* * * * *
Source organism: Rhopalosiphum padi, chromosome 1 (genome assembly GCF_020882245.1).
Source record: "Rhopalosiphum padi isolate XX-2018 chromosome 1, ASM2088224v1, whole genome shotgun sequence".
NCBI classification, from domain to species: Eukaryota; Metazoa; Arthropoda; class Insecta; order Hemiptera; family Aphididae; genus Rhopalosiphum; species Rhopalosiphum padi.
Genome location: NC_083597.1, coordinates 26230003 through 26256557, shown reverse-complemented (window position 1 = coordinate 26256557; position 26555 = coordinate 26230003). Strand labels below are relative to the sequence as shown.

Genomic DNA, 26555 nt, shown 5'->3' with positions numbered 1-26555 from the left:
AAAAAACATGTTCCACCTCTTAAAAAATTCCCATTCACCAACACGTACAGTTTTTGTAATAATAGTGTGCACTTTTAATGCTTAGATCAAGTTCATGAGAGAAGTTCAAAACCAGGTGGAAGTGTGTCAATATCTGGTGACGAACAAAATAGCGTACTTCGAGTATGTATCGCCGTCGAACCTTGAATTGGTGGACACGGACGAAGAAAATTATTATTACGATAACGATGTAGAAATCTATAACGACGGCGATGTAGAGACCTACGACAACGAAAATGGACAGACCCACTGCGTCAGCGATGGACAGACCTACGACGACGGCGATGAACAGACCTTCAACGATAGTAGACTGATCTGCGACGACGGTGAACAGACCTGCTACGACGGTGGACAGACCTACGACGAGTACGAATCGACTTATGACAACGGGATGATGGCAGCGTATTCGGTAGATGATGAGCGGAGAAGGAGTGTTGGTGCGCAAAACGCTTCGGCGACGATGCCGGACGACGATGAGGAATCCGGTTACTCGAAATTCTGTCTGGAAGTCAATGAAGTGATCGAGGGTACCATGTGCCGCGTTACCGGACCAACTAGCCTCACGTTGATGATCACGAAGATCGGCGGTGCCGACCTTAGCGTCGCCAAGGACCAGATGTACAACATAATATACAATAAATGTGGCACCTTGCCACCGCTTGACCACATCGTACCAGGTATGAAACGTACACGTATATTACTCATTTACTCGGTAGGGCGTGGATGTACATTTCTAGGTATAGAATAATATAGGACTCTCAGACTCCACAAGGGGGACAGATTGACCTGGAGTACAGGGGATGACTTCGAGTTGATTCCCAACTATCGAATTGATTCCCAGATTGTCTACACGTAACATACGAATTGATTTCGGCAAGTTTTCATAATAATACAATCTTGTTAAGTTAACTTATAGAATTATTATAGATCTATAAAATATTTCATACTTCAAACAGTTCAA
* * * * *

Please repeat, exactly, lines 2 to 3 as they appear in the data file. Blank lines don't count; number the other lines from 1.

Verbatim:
Source record: "Rhopalosiphum padi isolate XX-2018 chromosome 1, ASM2088224v1, whole genome shotgun sequence".
NCBI classification, from domain to species: Eukaryota; Metazoa; Arthropoda; class Insecta; order Hemiptera; family Aphididae; genus Rhopalosiphum; species Rhopalosiphum padi.